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Project by a1Jim posted 12-06-2009 05:36 AM 6439 views 1 time favorited 67 comments Add to Favorites Watch

A run of the mill blanket chest raised panels and stub tenon construction. Here’s and example of being in the woodworking business. I suggested a number of the details should be different like better hinges, much nicer lid supports and a nice lock all vetoed buy the customer. So it makes a rather uninteresting chest but they thought it was wonderful. If I was making it for myself I could have made it the way I wanted with the details I wanted. Part of the cost of being in business instead of doing woodworking as a hobby


67 comments so far

View drfixit's profile


318 posts in 4424 days

#1 posted 12-06-2009 05:40 AM

Still turned out very nice!

-- I GIVE UP!!!! I've cut this @!&*!% board 3 times.... its still too short!

View fineamerican's profile


150 posts in 4395 days

#2 posted 12-06-2009 05:46 AM

you know better than anyone that the customer never picks out the wrong hinges, finish, species, or dimensions! Bottom line you completed your task and did a good job. Nice work my friend!

-- John A. Thomas, South Carolina,

View Dan'um Style's profile

Dan'um Style

14192 posts in 5263 days

#3 posted 12-06-2009 05:52 AM

nice work all around, very crisp

-- keeping myself entertained ... Humor and fun lubricate the brain

View Peter Knight's profile

Peter Knight

53 posts in 4436 days

#4 posted 12-06-2009 05:58 AM

Very nice chest.
I understand the customer getting what they want. If I have to stain another piece of oak black, I think I just may cry.

View patron's profile


13722 posts in 4621 days

#5 posted 12-06-2009 06:18 AM

they are never wrong ,
but most are never right either

i say to them when we get to know each other better ,

” you are the boss ,you may never be right , but you are always the boss ” !

or if asked how long it will take ,

” when you are as broke as i am , we are done ” !

i don’t like it much either , jim ,
but you have done a fine job on it .

-- david - only thru kindness can this world be whole . If we don't succeed we run the risk of failure. Dan Quayle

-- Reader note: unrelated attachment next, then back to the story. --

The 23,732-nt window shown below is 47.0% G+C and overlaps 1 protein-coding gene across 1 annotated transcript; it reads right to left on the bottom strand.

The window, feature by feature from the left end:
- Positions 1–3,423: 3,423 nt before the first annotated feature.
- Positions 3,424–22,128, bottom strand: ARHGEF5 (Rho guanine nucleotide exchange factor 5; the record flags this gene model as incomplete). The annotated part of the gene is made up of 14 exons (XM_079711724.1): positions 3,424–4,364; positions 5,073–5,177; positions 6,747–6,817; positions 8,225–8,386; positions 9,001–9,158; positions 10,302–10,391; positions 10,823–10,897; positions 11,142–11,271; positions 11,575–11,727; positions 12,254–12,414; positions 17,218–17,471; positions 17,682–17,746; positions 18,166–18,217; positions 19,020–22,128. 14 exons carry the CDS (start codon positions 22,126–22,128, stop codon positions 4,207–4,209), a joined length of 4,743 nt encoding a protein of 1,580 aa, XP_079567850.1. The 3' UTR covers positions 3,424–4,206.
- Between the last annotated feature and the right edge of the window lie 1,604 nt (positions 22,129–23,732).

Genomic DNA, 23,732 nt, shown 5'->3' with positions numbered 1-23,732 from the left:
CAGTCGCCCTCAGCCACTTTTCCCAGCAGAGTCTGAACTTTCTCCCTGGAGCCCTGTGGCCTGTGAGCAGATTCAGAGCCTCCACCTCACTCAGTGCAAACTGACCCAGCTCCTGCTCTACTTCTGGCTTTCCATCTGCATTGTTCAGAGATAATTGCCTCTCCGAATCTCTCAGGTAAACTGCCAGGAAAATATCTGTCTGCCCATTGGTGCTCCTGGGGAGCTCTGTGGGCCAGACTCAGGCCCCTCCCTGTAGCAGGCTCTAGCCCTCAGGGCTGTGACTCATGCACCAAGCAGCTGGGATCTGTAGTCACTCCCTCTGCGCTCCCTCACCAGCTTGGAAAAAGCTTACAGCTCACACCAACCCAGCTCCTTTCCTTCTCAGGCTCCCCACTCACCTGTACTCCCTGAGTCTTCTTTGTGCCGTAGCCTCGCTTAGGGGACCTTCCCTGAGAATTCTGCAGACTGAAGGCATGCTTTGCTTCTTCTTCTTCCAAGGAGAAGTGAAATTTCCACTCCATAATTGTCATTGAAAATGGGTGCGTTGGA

View Jack Barnhill's profile

Jack Barnhill

366 posts in 4646 days

#6 posted 12-06-2009 06:19 AM

Jim, All in all, it’s still a nice chest. And, as long as the customer liked it and paid for it, it helps keep the doors open and the lights on. Maybe the next customer will appreciate your suggestions.

-- Best regards, Jack -- I may not be good, but I'm slow --

View f15nate's profile


10 posts in 4395 days

#7 posted 12-06-2009 06:22 AM

Very nice work. I agree with you but the customer comes first. Your work is masterpiece.

View Karson's profile


35279 posts in 5680 days

#8 posted 12-06-2009 06:45 AM

Jim A satisfied customer is a successful completed job.

The next one might have some more of the detail that you’d like to include.

You try to force your issues and they might walk. A lose / lose situation.

You now have a win/win situation.

-- I've been blessed with a father who liked to tinker in wood, and a wife who lets me tinker in wood. Appomattox Virginia [email protected]

View Rj's profile


1047 posts in 4911 days

#9 posted 12-06-2009 07:18 AM

Jim they couldn’t ask for a better job! you did what was asked of you and you gave them superb craftsmanship.
Making a customer happy with their purchase is what counts !

-- Rj's Woodworks,San Jose & Weed Ca,

View grizzman's profile


7836 posts in 4583 days

#10 posted 12-06-2009 07:18 AM

jim your a pro and of coarse know the best things to include on a project like offered that to them and they said no…you did your part by advising them..and then did a wonderful job for them…..chin high and be proud of your work…oh and can ya pull you skirt up a little…lol

-- GRIZZMAN ...[''''']

View cosmicturner's profile


403 posts in 4675 days

#11 posted 12-06-2009 07:46 AM

I think it looks really good Jim and you give the customer what they want, nice job

-- Cosmicturner

View scrappy's profile


3507 posts in 4710 days

#12 posted 12-06-2009 08:05 AM

Fantastic build Jim! You can allways advise, but that don’t meen they will listen. If they are happy then you did your job by building a wonderfull piece to their specs.

Keep up the great work.


-- Scrap Wood's the best...the projects are smaller, and so is the mess!

View TopamaxSurvivor's profile


22783 posts in 4956 days

#13 posted 12-06-2009 08:14 AM

Looks pretty good from here Jim even if yoiu didn’t get to do it the way you would have liked to improve it.

-- Bob in WW ~ "some old things are lovely, warm still with life ... of the forgotten men who made them." - D.H. Lawrence

View studie's profile


618 posts in 4427 days

#14 posted 12-06-2009 08:18 AM

Jim, you have a lot of experience & that shows! The box looks great & will wast for generations too. I think I have used those soft close supports before & were a bit of a fuss to mount just right. The type from Rockler had to be matched with the weight of the lid as to not slam shut or not want to close at all. Could you see closing the lid and having it want to rise on it’s own, Ha.

-- $tudie

View a1Jim's profile


118296 posts in 4857 days

#15 posted 12-06-2009 08:21 AM

Thanks everyone for you kind words
I’m not complaining about having work. I’ve had contacts about people wanting to get in the business, an I wanted to point out that doing woodworking for a living is a lot different than doing wood working as a business.


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